Here however he is enthusiastic. He describes the city teeming with temples,gardens and palaces. Governed by an able king its territories extended from Ceylon to Gulbarga and from Bengal to Malabar. There were 300 harbors and 1,100000 warriors. The city was well fortified and its markets were teeming with wealth. He describes the Royal Center of Hampi and mentions that several rivulets and streams flowed through channels of cut stone.

Photo source

When he met the Raja – Deva Raya II he describes him sitting in a forty pillared hall surrounded by Brahmans. And goes on to add that the king had an olive complexion and wore a collar of king pearls. He was rather tall and youthful with no hint of beard or mustache. On meeting the king, he was given a Chinese fan and money,camphor and betel. His accommodation was at high ground near the King’s palace and he was daily sent two sheep,four couple of fowls,rice,butter and two gold varahas.

The skirmish between Deva Raya II and his brother:

It was during his stay that the incident between the king and his brother occurred. The king’s brother had constructed a new palace and invited the king and other nobles to a feast. The guests were made to sit in a large hall. There were drums,trumpets and horns on the occasion. From time to time the guests were invited to check out the banquet and celebrations. As each guest came out he was ambushed and swiftly murdered and when all the victims were killed, the brother then went to the Deva Raya’s palace and approached him with tray of betel in which a dagger was concealed. He managed to wound the king and leaving his accomplice to kill the king,he declared to the court that he was the king. Though Deva Raya was wounded he manged to kill the accomplice and reappeared in the court. The crowd seeing the rightful king alive murdered the tyrant brother.

Hearing this news the ruler of Gulbarga-Allauddin Ahmad Shah ordered the Vijayanagara King to pay 700000 gold varahas. He assumed the wounded king would be very weak and unable to defend himself. The king however laughed at this and went to war with the Bahmani Sultan. This was in 1443-1444 and he managed to conquer Raichur,went till Bijapur and overtook the fortress of Mudkal. However the war resulted in a truce and the Vijayanagara forces were forced to retreat and driven back to Mudkal.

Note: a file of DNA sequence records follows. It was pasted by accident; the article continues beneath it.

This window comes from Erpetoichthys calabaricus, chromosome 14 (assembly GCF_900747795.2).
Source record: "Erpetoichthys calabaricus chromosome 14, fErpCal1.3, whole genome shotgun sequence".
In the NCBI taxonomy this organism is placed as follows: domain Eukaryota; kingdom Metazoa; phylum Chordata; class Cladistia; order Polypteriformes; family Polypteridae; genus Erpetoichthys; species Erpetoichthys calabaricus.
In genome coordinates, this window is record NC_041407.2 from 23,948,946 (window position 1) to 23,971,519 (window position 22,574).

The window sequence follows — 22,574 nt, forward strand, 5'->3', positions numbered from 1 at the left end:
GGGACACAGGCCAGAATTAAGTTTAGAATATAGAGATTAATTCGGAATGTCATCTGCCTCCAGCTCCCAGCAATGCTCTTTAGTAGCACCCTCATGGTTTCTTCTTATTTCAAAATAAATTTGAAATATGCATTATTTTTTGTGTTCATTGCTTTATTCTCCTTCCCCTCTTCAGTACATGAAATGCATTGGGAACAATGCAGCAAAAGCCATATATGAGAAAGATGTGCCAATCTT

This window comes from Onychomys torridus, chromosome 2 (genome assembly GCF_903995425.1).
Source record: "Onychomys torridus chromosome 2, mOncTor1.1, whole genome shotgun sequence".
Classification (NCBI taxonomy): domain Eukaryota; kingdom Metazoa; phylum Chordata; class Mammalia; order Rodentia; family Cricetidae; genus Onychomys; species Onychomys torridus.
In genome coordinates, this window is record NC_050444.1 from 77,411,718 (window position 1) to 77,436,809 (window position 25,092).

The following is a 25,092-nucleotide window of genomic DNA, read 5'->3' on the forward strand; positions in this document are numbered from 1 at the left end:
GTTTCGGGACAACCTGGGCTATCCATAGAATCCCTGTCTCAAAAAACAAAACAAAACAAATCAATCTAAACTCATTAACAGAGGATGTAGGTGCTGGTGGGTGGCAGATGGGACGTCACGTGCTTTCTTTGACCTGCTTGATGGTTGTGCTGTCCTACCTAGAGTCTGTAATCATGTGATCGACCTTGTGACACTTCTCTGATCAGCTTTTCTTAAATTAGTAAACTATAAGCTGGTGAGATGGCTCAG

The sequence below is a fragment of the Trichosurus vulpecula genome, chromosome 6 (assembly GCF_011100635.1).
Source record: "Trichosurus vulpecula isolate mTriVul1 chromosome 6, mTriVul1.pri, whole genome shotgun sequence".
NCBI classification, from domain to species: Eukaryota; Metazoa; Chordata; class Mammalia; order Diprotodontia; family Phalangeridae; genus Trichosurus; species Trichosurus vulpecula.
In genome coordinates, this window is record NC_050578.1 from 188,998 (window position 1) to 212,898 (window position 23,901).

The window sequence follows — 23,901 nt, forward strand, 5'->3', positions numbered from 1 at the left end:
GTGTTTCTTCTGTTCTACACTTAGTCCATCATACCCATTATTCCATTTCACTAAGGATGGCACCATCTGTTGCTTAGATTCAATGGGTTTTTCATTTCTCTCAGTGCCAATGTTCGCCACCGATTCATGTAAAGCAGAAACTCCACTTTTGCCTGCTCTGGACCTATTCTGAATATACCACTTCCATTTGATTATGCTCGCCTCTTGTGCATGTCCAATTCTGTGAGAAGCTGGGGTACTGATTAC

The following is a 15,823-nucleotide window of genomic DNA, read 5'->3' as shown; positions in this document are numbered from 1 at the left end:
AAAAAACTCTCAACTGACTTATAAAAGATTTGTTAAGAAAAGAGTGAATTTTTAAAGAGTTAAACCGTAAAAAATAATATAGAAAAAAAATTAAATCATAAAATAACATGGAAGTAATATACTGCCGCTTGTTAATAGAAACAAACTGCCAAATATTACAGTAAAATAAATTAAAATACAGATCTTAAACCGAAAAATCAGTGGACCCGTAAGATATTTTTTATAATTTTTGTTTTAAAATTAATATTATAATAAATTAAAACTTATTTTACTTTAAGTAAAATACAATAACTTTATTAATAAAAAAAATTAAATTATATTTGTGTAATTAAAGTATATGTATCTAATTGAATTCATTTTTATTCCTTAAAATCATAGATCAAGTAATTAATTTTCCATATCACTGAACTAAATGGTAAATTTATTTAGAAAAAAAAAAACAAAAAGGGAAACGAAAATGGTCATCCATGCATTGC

And what of Abdur Razzak? He set out from Vijayanagar on November 1443. Rumors had spread around him that he was not a bonafide envoy of Shah Rukh and so he left the city, reached Mangalore after 18 days, then went on to Kalahat,Muscat,Khurfakan and finally to the port of Hurmuz. He was in sea for a total of seventy five days. And after this never ventured out to travel again.

–Usha

 

 

Heritage structures in Lalbagh

Last year the Krumbiegel hall was demolished. It was a lecture hall used by Gustav Hermann Krumbiegel, the eminent superintendent of Lalbagh. The handsome colonial building that was witness to numerous lectures and session on gardening and Botany was razed to the ground. Though the 100 year old structure was a heritage building, yet it was pulled down- No laws to protect it you see. However Lalbagh is dotted with plenty of such structures. Before they too bite the dust here is a brief overview of some of them.

Pigeon House:

This structure near Siddapura Gate of Lalbagh is a structure of 1893 constructed during the time of John Cameron. The cylindrical shaped structure, 15 feet high has holes all around it for pigeons. Around 100 pairs of pigeons can dwell here. The Pigeon House also has a watchman’s quarters within.

West Guard Room:

This beautiful guard room near the West Gate of Lalbagh was once part of Diwan P.N Krishnamurthy’s House. When his house was getting dismantled the then Director of Horticulture- H.C Jayaraya got it here sometime in 1940’s. The granite structure, shaped like a lantern with glass windows all around it, is beautiful sight when lit. It glows like a lantern in the dark.

Directorate Building:

This building was constructed in 1920 when G.H Krumbiegel was the Superintendent of Lalbagh. He wanted to set up a college of Horticulture here with a library,museum,lecture rooms etc. This dream however did not come true. Today the building contains the offices of Directorate of Horticulture.

Lalbagh Library:

This colonial building was the house of Superintendent of Garden. The structure exists from 1839. When Lalbagh was under the Agricultural Horticultural society,  secretary William Munro mentions expenses incurred for construction of a house for Superintendent of Lalbagh. This structure had a number of rooms like drawing room,store rooms,halls etc. Today it houses the Lalbagh Library.

Other structures:

The Glass House, Band Stand, Aquarium building, Deer Paddock are other structures. The Deer Paddock was a tiled free standing structure that once sheltered deer. The Band Stand once used to hold flower shows before the construction of Glass House. The Victorian styled Band stand existed prior to 1870. The Glass House got constructed during the times of John Cameron and its foundation stone was laid by Prince of Wales in 1889. The construction was done by MacFarlane and Company, Glasgow. They were also responsible for designing the Cameron Gate of Lalbagh sometime in 1891.

The next time you visit Lalbagh do spare these heritage structures a glance. They form a valuable part of history. Do join our Lalbagh Walks if you wish to know more.

–Usha